Tuesday, October 20, 2009

Day 58 October 13, 2009 Yosemite Institute

Day 58, 10/13/2009
After a bagel breakfast with all the fixin’s, Pete lead us to our 8:15am meeting with the Yosemite Institute Outdoor Education staff. They briefed the day on topics such as: weather, rock falls, Columbus day, and tomorrow’s meeting location. Then each of us broke off and paired up with an instructor. I had the absolute pleasure of spending the day with Robin and the Rockers. The Rockers were a 6th grade group from Presentation middle school in Sacramento. Robin was an Angel, sent down straight from Heaven!
Due to inclement weather, Robin made the decision to change the days itinerary. Since it was a geology day we first went to a sandy beach on the Merced river to play a game called, “Rockity, Rock, Rock, Rock”. This game was a blast, and taught the students about the rock cycle; as well as sedimentary, metamorphic, intrusive & extrusive igneous rocks. From there we went to Split Rock and Indian Caves to learn more about the geology of Yosemite.
After that we walked to the Awahnee hotel for lunch and designated journal entry time. Which Shane and I both agreed was a good idea. Then both of our groups joined up to play a game of toilet tag. At 3:20 class was over and ECOEE regrouped to head to our 4:30 meeting with Mara of the administration team. On the way there we made the best of the monsoonal rain by stomping in all of the biggest puddles we could find. After the meeting we went out for pizza; then headed to camp to tear down tents in the rain, and head south for Summit Adventure. That’s all for now. One love.

Matt McCabe

Day 57 October 12 2009
What does one feel in the presence of one of the largest organisms to ever grace this earth? Does one feel awe and wonder? Does one feel excitement and joy? Does one feel serene and at peace? What about at the base of a monolith, a shear wall of rock jutting out into the sky, a million years old? Is it possible to comprehend, or is just the thought too overwhelming? The answer to all of this is yes. One feels these emotions and thoughts, not separately, but combined in one big confusing inexpressible wave. There is a beauty in every place, and too often it is hard to uncover. But here, in Yosemite, the beauty is so prevalent it cannot be missed. There is something old and archaic about this place and it emanates from every bough, stream and precipice. What comes over you when you stand small before a tree that is older than the language you speak? Do you weep, for your insignificance before something so aged and so wise? Or do you stand a little straighter, shoulders back, taking a lesson from the tree? Look at the scars from the fires. Look how the tree still stands. A giant sequoia's bark is 10 times thicker than a sugar pine of the same size. It survives the fires of nature each time, and grows a little more nonetheless. We can all learn from the trees we saw today in the Tuolomne Grove. No matter what fires may come and even after the most difficult of times, grow a little more, and eventually you will tower over all else.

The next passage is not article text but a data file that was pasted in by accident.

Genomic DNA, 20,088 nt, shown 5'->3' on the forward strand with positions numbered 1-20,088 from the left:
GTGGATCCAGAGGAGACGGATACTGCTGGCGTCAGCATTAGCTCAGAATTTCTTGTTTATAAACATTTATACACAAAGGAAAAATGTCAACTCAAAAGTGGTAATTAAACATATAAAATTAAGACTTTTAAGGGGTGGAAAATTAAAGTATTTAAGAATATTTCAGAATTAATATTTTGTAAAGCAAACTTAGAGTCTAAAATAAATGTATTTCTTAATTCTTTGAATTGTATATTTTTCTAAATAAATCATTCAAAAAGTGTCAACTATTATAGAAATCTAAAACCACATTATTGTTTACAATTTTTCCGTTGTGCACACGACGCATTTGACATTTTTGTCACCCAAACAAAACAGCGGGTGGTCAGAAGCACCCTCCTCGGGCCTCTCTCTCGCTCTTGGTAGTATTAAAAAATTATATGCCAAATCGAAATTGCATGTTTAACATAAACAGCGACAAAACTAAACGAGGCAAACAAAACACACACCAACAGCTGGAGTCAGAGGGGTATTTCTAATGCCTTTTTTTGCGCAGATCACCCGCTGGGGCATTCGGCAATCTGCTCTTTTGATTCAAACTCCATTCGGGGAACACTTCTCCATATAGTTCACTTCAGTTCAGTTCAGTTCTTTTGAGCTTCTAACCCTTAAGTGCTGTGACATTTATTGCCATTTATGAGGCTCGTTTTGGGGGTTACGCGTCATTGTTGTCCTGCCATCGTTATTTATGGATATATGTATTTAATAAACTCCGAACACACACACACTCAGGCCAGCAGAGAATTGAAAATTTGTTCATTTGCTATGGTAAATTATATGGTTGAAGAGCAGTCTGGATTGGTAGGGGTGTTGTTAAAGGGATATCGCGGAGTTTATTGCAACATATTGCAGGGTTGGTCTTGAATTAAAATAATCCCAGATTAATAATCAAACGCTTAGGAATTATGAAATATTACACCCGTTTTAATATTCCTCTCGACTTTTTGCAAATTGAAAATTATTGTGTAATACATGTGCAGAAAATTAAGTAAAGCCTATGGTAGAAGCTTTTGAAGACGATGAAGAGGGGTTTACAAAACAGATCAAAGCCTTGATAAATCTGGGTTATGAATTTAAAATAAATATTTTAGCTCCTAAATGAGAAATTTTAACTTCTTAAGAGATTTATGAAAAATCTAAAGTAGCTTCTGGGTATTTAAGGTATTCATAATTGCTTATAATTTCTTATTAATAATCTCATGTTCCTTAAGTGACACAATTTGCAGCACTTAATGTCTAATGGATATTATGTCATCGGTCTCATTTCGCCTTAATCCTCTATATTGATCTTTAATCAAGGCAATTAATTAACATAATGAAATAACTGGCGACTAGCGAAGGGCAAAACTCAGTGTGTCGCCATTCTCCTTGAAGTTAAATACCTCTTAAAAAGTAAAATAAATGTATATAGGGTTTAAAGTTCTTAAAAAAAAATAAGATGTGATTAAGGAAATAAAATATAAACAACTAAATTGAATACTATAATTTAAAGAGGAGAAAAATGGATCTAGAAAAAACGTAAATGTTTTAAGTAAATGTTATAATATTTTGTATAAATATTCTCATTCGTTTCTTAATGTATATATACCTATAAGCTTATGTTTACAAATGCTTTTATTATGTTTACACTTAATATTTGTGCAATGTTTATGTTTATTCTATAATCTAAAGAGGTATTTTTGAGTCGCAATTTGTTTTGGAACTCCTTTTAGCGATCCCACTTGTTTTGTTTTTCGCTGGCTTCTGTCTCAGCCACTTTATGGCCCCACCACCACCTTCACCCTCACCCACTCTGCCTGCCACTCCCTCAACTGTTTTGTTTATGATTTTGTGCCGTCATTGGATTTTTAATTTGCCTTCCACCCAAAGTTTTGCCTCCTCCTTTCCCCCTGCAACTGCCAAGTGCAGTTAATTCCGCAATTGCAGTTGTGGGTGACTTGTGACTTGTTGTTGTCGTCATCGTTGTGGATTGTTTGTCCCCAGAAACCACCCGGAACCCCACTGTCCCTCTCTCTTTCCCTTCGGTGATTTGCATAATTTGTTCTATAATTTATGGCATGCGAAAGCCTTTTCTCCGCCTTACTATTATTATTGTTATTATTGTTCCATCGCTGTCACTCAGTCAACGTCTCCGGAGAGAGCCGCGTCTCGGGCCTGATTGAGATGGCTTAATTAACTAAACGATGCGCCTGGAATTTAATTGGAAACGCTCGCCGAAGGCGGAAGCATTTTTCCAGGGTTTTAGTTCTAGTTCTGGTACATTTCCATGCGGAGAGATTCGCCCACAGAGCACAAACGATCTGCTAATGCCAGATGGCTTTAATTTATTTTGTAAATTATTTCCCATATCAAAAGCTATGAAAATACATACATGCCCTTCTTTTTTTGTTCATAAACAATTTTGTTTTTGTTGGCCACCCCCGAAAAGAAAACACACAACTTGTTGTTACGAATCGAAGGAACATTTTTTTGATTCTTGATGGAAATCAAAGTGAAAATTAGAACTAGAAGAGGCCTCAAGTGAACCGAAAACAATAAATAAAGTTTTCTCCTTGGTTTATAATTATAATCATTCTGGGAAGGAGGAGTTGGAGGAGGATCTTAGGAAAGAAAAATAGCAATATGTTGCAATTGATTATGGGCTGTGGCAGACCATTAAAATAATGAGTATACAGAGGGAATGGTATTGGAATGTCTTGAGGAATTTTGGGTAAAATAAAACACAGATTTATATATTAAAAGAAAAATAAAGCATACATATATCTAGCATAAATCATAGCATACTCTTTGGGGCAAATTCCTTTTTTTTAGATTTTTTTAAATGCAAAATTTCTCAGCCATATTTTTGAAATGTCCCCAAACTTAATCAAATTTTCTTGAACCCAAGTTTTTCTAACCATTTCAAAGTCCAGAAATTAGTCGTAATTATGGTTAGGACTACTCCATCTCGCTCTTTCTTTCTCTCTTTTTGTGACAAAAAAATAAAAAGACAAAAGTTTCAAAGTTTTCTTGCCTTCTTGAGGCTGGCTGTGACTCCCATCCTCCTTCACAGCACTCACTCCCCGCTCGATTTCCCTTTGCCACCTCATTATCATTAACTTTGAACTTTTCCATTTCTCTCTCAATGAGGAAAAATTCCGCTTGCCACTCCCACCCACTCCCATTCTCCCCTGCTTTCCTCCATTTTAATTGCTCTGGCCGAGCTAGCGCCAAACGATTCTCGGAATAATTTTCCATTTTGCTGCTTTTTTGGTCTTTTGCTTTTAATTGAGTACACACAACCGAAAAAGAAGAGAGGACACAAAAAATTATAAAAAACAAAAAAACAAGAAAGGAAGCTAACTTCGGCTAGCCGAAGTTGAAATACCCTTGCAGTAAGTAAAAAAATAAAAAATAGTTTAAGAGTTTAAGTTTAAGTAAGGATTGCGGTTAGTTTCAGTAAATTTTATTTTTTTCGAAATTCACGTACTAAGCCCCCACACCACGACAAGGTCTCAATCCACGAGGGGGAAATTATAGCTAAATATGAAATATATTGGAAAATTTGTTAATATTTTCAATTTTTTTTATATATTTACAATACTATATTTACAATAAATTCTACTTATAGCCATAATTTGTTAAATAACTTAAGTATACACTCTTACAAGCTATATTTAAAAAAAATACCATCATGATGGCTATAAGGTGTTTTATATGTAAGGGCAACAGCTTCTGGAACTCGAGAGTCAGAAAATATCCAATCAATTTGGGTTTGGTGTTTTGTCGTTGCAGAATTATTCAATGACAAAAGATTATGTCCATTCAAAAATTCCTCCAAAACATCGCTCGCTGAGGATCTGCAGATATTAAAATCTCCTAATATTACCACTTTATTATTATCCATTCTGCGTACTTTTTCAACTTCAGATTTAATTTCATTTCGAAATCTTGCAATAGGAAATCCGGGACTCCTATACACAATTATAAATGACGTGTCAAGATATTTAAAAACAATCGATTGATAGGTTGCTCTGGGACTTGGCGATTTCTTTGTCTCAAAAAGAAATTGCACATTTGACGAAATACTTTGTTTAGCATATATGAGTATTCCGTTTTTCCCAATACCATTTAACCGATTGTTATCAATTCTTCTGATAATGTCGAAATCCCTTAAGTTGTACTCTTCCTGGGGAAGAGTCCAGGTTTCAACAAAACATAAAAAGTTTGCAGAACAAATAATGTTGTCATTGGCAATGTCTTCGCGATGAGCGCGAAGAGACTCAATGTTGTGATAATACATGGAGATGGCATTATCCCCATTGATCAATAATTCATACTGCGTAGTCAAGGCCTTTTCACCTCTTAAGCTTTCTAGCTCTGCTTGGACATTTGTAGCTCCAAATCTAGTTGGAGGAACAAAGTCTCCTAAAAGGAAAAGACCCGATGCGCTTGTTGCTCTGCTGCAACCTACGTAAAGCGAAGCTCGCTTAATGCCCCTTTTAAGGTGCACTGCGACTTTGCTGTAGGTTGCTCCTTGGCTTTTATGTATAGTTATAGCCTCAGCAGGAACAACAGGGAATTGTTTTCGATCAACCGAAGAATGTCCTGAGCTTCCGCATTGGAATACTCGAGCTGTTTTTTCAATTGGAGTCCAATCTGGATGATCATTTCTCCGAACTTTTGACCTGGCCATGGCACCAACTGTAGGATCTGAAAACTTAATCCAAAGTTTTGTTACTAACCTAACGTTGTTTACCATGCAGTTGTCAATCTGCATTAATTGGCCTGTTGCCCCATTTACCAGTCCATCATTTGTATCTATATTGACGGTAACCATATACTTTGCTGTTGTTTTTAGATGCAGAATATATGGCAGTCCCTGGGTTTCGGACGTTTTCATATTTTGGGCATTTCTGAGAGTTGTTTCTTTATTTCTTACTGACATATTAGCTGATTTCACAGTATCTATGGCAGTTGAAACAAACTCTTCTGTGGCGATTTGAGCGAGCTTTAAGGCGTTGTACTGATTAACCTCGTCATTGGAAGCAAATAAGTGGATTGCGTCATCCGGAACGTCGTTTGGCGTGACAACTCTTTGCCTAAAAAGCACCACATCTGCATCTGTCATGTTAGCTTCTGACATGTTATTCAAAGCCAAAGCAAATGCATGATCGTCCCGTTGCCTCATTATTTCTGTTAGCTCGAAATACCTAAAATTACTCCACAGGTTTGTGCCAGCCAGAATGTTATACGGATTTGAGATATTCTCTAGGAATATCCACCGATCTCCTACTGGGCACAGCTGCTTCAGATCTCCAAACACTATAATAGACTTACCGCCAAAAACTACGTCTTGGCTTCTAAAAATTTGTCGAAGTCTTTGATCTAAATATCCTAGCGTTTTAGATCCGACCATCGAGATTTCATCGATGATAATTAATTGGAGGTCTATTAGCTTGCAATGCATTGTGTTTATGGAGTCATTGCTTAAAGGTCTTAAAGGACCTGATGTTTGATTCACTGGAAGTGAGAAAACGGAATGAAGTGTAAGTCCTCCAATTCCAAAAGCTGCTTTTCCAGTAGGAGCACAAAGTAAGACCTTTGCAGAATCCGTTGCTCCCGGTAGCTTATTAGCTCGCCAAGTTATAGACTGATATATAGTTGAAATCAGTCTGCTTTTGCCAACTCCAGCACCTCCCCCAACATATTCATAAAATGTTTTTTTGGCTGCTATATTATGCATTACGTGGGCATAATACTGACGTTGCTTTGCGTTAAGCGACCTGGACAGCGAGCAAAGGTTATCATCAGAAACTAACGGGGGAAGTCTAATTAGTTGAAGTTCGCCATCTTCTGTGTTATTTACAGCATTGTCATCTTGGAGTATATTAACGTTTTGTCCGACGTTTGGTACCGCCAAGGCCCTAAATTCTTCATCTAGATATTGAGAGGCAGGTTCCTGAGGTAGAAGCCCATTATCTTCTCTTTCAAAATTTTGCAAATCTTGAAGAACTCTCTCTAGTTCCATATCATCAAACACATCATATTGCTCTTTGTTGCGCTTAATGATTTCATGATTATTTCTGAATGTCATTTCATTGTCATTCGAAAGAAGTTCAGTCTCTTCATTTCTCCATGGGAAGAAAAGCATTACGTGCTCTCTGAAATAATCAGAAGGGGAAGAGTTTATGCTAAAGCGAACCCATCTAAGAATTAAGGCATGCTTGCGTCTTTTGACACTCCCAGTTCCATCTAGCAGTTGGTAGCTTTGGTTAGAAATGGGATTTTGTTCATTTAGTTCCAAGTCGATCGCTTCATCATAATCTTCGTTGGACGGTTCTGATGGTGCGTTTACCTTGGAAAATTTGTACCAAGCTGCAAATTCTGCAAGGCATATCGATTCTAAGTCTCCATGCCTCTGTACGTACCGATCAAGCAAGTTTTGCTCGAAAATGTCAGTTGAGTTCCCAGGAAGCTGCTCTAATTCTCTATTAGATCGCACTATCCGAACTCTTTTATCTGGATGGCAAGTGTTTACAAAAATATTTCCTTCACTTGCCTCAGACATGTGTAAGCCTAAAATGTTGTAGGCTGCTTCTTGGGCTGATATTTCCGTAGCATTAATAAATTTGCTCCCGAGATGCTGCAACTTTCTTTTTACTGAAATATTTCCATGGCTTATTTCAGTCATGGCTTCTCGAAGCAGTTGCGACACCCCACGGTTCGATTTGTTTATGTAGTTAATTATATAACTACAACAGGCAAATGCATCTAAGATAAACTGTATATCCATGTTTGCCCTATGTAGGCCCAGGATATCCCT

Here we sit, in the great valley of Yosemite, with a cliff on each side. The mountains tower above, silent, strong, having seen and known more than we could in a thousand lifetimes. What can we learn from them? May the clouds pass over you, may the elements batter your face, bu through it all, be solid, resolute, and if you never cease to inspire those who see you, you will unending shine in the light, and you will always come out on top.
So, my friends, as we continue on this journey of ours, be strong like the mountain, resolute in your goals. Stand tall like the sequoia grove, and grow from our fires. Together we will make it through. And no matter what, never lose that feeling from today, that jumbled confusion of too many emotions to count, and remember why you are here. We are all ECOEE, and we are the babbling brook, the raging rapid. We are the timeless tree, the mountain most high. We are the wildfire racing through the underbrush. We are whatever we make ourselves. We are ECOEE 2009, and that alone is something.

Day 55 Mono Lakes Bay

Day 55
What a strange world we live in where white painted land stretches across desert like surroundings. What a strange world we live in where coral reef structures are no longer submerged in a deep sea but jet from the land and lake like towers. What a strange world we live in where a beach is blanketed with black flies that swarm away as a whole, where brine shrimp dance aimlessly in the salty waters waiting to be the next gull meal. Mono lake is full of wonders and beauty that is so strange to me. One tiny part of the country can be so vast in life and beauty. Mono Lake serves as a lesson to us all. To value everything from the tiny brine shrimp, to the swarms of black flies, and to the California Gulls who call this place home. What strange places will we see next?
Love, Kimosabee

Friday, October 09, 2009- Day 54
“If I can stop one heart from breaking I shall not live in vain, If I can ease one life the aching, or cool one pain; Or help one fainting Robin unto his nest again, I shall not live in vain.”-Emily Dickinson